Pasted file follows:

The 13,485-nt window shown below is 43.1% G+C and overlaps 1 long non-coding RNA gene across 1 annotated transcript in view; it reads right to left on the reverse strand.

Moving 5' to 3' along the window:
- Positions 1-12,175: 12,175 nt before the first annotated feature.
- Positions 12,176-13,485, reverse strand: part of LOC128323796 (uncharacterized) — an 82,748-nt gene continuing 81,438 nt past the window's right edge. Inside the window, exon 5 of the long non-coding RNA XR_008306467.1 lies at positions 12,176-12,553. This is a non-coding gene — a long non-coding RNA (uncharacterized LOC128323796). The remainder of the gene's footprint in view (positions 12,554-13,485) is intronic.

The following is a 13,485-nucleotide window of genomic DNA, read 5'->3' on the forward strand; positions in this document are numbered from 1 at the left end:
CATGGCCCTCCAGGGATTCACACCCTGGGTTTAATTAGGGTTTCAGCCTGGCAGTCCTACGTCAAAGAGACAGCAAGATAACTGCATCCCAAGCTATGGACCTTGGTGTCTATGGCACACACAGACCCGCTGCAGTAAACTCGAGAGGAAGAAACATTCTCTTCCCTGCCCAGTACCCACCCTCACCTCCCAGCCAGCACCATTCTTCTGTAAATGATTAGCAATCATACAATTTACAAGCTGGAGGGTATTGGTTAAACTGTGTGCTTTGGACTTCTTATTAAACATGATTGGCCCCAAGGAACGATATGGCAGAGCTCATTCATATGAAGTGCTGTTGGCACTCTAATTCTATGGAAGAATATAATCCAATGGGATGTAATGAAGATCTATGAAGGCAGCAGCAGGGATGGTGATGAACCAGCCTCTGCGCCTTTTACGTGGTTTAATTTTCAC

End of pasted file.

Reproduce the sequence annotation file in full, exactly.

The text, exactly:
The 13,485-nt window shown below is 43.1% G+C and overlaps 1 long non-coding RNA gene across 1 annotated transcript in view; it reads right to left on the reverse strand.

Moving 5' to 3' along the window:
- Positions 1-12,175: 12,175 nt before the first annotated feature.
- Positions 12,176-13,485, reverse strand: part of LOC128323796 (uncharacterized) — an 82,748-nt gene continuing 81,438 nt past the window's right edge. Inside the window, exon 5 of the long non-coding RNA XR_008306467.1 lies at positions 12,176-12,553. This is a non-coding gene — a long non-coding RNA (uncharacterized LOC128323796). The remainder of the gene's footprint in view (positions 12,554-13,485) is intronic.

The following is a 13,485-nucleotide window of genomic DNA, read 5'->3' on the forward strand; positions in this document are numbered from 1 at the left end:
CATGGCCCTCCAGGGATTCACACCCTGGGTTTAATTAGGGTTTCAGCCTGGCAGTCCTACGTCAAAGAGACAGCAAGATAACTGCATCCCAAGCTATGGACCTTGGTGTCTATGGCACACACAGACCCGCTGCAGTAAACTCGAGAGGAAGAAACATTCTCTTCCCTGCCCAGTACCCACCCTCACCTCCCAGCCAGCACCATTCTTCTGTAAATGATTAGCAATCATACAATTTACAAGCTGGAGGGTATTGGTTAAACTGTGTGCTTTGGACTTCTTATTAAACATGATTGGCCCCAAGGAACGATATGGCAGAGCTCATTCATATGAAGTGCTGTTGGCACTCTAATTCTATGGAAGAATATAATCCAATGGGATGTAATGAAGATCTATGAAGGCAGCAGCAGGGATGGTGATGAACCAGCCTCTGCGCCTTTTACGTGGTTTAATTTTCAC